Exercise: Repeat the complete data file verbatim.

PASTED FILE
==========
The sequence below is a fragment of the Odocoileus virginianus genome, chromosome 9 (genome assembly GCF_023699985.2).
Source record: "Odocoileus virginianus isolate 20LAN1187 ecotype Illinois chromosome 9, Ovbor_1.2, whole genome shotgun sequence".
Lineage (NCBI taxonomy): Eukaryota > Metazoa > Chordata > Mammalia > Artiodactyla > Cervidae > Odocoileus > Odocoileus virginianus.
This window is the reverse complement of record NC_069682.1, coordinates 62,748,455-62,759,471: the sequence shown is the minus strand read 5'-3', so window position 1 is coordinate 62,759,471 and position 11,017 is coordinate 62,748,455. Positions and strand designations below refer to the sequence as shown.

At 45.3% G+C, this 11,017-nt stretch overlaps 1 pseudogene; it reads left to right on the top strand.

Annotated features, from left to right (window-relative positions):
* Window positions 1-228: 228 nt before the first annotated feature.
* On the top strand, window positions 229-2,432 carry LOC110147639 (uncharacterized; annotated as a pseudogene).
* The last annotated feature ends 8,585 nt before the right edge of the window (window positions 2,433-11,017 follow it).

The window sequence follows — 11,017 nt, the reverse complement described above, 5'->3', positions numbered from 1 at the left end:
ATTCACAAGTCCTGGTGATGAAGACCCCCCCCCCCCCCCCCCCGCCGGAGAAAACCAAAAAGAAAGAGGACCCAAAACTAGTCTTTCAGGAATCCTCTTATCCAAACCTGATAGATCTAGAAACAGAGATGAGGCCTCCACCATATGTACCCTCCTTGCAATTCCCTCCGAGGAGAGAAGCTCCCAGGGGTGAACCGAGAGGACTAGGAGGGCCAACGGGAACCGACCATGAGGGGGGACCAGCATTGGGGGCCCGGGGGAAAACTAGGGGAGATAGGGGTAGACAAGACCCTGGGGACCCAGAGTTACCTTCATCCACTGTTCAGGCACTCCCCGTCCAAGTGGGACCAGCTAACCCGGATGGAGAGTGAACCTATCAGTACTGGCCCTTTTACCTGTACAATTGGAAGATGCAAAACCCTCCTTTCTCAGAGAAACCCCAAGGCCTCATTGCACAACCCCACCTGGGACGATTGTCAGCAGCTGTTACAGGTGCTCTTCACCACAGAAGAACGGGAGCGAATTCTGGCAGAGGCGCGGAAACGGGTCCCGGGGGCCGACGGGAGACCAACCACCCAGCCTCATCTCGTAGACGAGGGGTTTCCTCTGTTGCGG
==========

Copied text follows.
The sequence below is a fragment of the Odocoileus virginianus genome, chromosome 9 (genome assembly GCF_023699985.2).
Source record: "Odocoileus virginianus isolate 20LAN1187 ecotype Illinois chromosome 9, Ovbor_1.2, whole genome shotgun sequence".
Lineage (NCBI taxonomy): Eukaryota > Metazoa > Chordata > Mammalia > Artiodactyla > Cervidae > Odocoileus > Odocoileus virginianus.
This window is the reverse complement of record NC_069682.1, coordinates 62,748,455-62,759,471: the sequence shown is the minus strand read 5'-3', so window position 1 is coordinate 62,759,471 and position 11,017 is coordinate 62,748,455. Positions and strand designations below refer to the sequence as shown.

At 45.3% G+C, this 11,017-nt stretch overlaps 1 pseudogene; it reads left to right on the top strand.

Annotated features, from left to right (window-relative positions):
* Window positions 1-228: 228 nt before the first annotated feature.
* On the top strand, window positions 229-2,432 carry LOC110147639 (uncharacterized; annotated as a pseudogene).
* The last annotated feature ends 8,585 nt before the right edge of the window (window positions 2,433-11,017 follow it).

The window sequence follows — 11,017 nt, the reverse complement described above, 5'->3', positions numbered from 1 at the left end:
ATTCACAAGTCCTGGTGATGAAGACCCCCCCCCCCCCCCCCCCGCCGGAGAAAACCAAAAAGAAAGAGGACCCAAAACTAGTCTTTCAGGAATCCTCTTATCCAAACCTGATAGATCTAGAAACAGAGATGAGGCCTCCACCATATGTACCCTCCTTGCAATTCCCTCCGAGGAGAGAAGCTCCCAGGGGTGAACCGAGAGGACTAGGAGGGCCAACGGGAACCGACCATGAGGGGGGACCAGCATTGGGGGCCCGGGGGAAAACTAGGGGAGATAGGGGTAGACAAGACCCTGGGGACCCAGAGTTACCTTCATCCACTGTTCAGGCACTCCCCGTCCAAGTGGGACCAGCTAACCCGGATGGAGAGTGAACCTATCAGTACTGGCCCTTTTACCTGTACAATTGGAAGATGCAAAACCCTCCTTTCTCAGAGAAACCCCAAGGCCTCATTGCACAACCCCACCTGGGACGATTGTCAGCAGCTGTTACAGGTGCTCTTCACCACAGAAGAACGGGAGCGAATTCTGGCAGAGGCGCGGAAACGGGTCCCGGGGGCCGACGGGAGACCAACCACCCAGCCTCATCTCGTAGACGAGGGGTTTCCTCTGTTGCGG